More Texas parents nixing children's vaccines before school

State figures show the number of Texas parents refusing to have their children vaccinated for nonmedical reasons rose nearly 9 percent last school year.

Nearly 45,000 Texas children were not vaccinated due to "conscientious exemption," The Houston Chronicle reported Sunday. That compares to about 3,000 children opting out in 2003, when Texas began allowing vaccination exemptions.

Texas, with about 5.5 million schoolchildren, is among 18 states allowing waivers of vaccine requirements based on conscience or personal beliefs. Children heading to school are required to receive immunizations against illnesses such as polio, measles and mumps.

Rebecca Hardy represents Texans for Vaccine Choice.

“We are neither pro vaccine or anti vaccine, we are a group that simply supports personal liberties and informed consent,” Hardy explained. “We launched in February of 2015 as a result of a Republican legislators out of Dallas filed a bill last session to do away with the exemptions."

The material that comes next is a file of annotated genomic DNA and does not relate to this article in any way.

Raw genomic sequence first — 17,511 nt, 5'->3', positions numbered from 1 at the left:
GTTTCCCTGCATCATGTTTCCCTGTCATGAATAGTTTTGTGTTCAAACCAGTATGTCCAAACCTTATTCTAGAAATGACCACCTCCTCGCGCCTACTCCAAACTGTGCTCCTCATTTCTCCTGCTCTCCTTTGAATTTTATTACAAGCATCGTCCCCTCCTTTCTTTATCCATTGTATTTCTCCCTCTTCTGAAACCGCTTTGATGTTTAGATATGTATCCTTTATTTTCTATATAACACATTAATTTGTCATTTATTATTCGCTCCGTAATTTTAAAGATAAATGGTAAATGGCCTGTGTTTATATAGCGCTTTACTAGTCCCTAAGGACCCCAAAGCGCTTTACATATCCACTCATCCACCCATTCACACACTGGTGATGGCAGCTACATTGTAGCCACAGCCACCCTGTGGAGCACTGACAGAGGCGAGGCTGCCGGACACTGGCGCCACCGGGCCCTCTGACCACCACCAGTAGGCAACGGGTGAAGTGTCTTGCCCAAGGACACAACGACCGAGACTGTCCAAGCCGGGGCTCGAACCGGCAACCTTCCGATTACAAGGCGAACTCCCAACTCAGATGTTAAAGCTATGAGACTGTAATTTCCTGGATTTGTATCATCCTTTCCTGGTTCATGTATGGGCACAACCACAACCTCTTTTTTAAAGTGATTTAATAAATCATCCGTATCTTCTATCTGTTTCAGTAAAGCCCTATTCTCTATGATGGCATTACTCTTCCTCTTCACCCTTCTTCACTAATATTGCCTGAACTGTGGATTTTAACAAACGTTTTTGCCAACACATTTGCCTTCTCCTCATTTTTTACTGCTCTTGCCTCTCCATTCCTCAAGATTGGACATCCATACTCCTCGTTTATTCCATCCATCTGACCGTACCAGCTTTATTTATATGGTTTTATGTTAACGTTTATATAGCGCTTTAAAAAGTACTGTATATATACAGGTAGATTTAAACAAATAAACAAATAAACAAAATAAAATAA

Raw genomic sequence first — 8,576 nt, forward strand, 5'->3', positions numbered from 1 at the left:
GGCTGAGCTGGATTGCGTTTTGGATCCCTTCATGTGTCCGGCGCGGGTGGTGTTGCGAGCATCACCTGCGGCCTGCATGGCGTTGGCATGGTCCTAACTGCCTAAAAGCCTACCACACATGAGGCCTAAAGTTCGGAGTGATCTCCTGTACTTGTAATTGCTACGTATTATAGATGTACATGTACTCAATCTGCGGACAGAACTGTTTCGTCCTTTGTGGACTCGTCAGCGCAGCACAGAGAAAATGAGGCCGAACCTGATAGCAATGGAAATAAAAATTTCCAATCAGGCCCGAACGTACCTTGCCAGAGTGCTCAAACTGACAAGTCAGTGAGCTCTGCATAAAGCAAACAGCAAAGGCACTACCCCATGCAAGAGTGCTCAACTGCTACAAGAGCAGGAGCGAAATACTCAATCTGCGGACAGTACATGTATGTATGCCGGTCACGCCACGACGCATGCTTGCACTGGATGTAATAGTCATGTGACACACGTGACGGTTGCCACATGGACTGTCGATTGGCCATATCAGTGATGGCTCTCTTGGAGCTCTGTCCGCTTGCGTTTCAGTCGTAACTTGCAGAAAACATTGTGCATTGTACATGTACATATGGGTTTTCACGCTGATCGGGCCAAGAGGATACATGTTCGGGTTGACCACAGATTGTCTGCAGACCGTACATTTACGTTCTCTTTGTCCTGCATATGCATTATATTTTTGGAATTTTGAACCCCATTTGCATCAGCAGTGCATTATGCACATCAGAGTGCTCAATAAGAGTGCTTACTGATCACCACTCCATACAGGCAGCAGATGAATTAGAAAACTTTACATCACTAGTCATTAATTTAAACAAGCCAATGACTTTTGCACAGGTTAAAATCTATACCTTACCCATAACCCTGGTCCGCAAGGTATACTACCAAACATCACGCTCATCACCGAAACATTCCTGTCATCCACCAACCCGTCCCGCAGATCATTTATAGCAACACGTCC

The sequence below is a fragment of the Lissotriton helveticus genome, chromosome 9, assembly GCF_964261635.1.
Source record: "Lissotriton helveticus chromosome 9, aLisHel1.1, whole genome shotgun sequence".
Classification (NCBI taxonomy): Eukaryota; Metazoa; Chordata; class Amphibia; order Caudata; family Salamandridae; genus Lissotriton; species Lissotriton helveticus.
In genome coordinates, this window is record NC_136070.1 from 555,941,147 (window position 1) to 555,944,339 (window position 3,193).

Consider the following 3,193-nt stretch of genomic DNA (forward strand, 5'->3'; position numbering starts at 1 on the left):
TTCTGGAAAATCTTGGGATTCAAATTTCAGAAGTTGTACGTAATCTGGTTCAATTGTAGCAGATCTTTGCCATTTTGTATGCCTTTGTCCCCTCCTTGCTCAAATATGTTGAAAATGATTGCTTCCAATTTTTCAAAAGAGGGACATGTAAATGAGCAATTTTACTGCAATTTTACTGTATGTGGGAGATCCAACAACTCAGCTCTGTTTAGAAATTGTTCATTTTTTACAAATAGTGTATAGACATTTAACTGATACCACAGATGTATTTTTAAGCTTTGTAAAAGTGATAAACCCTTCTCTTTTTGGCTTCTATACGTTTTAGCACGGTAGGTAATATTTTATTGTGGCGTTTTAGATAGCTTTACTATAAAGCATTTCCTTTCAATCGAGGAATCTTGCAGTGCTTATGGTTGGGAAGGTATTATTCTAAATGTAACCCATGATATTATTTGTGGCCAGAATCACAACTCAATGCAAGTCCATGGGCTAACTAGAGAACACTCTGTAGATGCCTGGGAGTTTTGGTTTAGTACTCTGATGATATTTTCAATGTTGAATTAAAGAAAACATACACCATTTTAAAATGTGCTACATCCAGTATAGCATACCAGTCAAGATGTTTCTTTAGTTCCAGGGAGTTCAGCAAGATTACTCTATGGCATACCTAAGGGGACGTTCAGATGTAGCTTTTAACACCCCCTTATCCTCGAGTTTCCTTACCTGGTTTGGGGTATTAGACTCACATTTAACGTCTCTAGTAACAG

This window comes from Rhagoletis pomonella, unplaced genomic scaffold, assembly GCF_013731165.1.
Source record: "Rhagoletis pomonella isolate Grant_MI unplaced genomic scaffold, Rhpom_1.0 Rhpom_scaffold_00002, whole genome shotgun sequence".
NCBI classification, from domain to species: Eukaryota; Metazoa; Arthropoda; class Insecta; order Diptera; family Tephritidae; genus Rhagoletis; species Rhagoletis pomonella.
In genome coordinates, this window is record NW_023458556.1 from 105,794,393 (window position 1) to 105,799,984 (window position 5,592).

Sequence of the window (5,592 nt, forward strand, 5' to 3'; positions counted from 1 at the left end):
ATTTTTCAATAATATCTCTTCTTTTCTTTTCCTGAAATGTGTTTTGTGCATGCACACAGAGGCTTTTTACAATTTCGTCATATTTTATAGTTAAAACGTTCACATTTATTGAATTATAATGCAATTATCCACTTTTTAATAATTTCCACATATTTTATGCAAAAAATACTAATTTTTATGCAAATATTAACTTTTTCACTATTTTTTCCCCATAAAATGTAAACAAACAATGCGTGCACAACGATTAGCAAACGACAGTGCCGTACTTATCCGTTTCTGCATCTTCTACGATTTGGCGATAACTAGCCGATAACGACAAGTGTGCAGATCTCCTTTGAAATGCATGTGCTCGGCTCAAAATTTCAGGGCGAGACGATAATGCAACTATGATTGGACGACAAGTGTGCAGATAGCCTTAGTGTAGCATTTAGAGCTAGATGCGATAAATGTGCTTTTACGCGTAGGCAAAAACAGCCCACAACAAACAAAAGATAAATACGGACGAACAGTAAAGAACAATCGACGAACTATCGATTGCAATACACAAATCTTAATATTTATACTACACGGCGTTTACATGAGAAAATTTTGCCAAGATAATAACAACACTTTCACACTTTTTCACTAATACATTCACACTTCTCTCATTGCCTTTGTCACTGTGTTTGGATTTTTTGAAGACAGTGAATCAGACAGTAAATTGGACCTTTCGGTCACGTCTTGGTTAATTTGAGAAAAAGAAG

Opponents say they're protecting their children by avoiding vaccines.

Barbara Loe Fisher, president of the pro-exemption National Vaccine Information Center, said Texas' vaccine laws, "strike an appropriate balance between achieving public health goals and protecting both vaccine vulnerable individuals and basic human rights."

Critics of vaccination exemptions have raised concerns about the re-emergence of diseases such as measles and whooping cough.

Dr. Peter Hotez, dean of the National School of Tropical Medicine at Baylor College of Medicine and Texas Children's Hospital, said the vaccination rates in Texas among preschool-aged children rank 48th in nation.

"The bottom line that is that children in the state of Texas are now at great risk for measles and other killer childhood infections," Hotez said. "This is happening because parents are choosing not to vaccinate their kids and are doing so because of erroneous beliefs."

Public health officials say vaccines are safe, and credit them for bringing infectious diseases, such as smallpox, yellow fever and polio under some degree of control.